"Money talks; it has nothing to say about art," is the apparent bon mot of the summer, uttered by Venice czar Crocodile Robert Storr. But Storr has the equation wrongly reversed. The intriguing issue is what art says about money.
Damien Hirst summed it up succinctly in a recent Artnet Magazine interview with Joe La Placa, "Art is the most fabulous currency." From the celebrated Hirst to the failed painter in the garret, money constantly whispers in the ear of the artist. We all have known artists who squirrel away unwanted works, only to finally get a show. Then these artists wildly overprice their canvases so that nothing will sell.
That is the call of money, the fear of art as exchange value. Conversely, Claude Monet, the original Andy, would crank out his haystacks, take a small number to Marseilles, telling his buyers, "There are only a few, buy them while you can." Then he'd float another dozen stacks back in Paris.
This is more than making a living, or refusing to: It is the love call of currency at its most fetishistic. Steve Rubell famously showered Andy Warhol with buckets of bills at Andy's birthday bash. No artist was more the victim, and yet exploiter, of money lust than Warhol, wandering the souks of Soho with Stuart Pivar buying up everything in sight then dumping the unopened packages in his closets at night, full of unsatisfied shame. The pull of mammon was murderous even on someone so intelligent. For money is a form of behavior, abstract, hidden and irrational.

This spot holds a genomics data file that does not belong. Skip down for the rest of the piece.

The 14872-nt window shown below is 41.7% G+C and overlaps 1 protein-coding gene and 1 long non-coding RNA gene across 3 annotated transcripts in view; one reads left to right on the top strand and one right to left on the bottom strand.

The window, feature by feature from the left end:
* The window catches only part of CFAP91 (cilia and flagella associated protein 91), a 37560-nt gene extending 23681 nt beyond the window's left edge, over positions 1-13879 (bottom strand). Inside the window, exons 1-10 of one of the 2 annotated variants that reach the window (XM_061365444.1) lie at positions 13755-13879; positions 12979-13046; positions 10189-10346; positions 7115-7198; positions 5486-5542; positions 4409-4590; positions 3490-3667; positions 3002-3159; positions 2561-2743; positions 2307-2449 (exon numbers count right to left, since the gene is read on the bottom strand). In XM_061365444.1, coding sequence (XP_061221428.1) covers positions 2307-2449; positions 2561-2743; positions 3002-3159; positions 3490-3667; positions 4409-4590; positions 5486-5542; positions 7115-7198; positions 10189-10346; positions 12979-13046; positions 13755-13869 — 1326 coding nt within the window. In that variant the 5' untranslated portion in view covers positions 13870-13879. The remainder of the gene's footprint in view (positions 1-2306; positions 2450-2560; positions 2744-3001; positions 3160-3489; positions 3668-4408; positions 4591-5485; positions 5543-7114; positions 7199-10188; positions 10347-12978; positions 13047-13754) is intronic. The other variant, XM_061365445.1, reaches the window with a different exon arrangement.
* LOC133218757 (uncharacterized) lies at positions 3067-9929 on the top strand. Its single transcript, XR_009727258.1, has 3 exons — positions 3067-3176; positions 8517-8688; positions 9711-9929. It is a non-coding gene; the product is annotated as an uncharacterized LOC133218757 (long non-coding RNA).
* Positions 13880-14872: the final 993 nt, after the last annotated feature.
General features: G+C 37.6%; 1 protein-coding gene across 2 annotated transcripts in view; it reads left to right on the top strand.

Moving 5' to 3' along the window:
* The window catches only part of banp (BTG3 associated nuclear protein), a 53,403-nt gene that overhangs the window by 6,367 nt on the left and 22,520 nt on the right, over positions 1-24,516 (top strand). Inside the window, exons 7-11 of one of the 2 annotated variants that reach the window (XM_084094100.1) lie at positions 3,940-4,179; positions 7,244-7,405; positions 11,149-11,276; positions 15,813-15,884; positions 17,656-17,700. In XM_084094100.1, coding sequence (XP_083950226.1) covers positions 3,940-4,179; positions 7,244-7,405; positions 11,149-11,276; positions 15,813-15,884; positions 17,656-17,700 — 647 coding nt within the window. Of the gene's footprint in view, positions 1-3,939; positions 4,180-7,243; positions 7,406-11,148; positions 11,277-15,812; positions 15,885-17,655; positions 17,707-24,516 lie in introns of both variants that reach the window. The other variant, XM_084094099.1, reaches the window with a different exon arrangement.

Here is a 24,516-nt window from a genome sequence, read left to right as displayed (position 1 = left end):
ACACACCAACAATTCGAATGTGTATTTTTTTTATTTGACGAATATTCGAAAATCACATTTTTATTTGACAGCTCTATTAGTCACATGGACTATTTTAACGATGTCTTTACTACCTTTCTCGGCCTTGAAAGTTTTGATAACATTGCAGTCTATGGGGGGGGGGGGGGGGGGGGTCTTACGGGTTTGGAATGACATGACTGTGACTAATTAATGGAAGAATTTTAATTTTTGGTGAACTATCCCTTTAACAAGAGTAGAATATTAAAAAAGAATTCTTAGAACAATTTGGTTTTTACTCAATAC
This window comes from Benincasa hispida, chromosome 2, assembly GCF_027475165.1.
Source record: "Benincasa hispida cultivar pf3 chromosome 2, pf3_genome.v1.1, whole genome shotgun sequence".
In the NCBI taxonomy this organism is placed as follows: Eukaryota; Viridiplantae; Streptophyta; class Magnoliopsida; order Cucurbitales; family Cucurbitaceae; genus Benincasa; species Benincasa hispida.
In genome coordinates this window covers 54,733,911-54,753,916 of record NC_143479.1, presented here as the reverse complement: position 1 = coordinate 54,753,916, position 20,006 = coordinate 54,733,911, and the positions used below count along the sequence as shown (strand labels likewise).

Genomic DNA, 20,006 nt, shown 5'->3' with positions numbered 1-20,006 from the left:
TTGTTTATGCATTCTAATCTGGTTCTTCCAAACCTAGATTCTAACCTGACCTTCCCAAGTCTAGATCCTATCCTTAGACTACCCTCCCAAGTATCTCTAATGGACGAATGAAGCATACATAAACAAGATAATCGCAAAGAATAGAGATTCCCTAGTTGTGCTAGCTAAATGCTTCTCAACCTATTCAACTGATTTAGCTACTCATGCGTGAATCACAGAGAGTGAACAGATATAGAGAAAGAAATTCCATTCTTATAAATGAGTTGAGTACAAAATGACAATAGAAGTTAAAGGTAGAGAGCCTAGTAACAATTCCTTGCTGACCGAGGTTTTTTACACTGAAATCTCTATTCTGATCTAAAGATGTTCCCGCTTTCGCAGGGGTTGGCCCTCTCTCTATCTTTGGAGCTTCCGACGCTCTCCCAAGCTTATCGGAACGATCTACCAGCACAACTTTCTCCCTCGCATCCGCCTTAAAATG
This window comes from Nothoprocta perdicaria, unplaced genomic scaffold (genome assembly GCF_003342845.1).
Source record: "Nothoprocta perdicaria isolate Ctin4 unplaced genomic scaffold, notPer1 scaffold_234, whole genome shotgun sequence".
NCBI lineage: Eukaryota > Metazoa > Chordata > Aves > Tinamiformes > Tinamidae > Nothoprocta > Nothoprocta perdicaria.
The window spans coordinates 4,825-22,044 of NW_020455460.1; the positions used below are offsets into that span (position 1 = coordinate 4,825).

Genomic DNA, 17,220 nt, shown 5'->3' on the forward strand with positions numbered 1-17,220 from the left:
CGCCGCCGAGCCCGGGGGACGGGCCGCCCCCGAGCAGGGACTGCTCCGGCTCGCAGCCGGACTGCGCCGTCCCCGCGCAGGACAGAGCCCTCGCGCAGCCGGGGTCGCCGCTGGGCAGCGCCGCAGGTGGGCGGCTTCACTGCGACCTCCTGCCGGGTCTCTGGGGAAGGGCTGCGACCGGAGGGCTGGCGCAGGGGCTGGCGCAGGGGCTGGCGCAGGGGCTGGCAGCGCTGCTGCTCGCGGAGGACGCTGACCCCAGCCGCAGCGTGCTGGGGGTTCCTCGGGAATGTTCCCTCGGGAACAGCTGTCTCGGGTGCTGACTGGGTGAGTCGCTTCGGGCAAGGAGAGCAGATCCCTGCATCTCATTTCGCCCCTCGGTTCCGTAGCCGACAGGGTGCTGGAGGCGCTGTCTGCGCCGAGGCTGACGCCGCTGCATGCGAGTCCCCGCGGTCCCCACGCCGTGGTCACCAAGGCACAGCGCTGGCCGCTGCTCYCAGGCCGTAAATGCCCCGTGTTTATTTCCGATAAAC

We in our world of art are currently amused by the hairy men of mystery bringing home the Bacons from London bazaars. The pounds are limitless and the Bacons scarce, and Bacon himself, heís dead. What has changed in the relationship between art and money is time. Huge amounts hedged on art made last week are the symptom of a new art-world dynamic, the living buyers grasping at totems of life from living artists.
Like the blackest hole, this behavior must collapse upon itself, because, as the critic Peter Schjeldahl told me the other night, "The only time is the present." Parse that present like a hedged derivative into minutes, seconds and milliseconds and pretty soon, like the diminished spiritual significance of overpriced art, nothing is there.
Better to quote the ancient Sanskrit saying, "For today well lived makes every yesterday a dream of happiness and every tomorrow a vision of hope. Such is the salutation of the dawn."
CHARLIE FINCH is co-author of Most Art Sucks: Five Years of Coagula (Smart Art Press).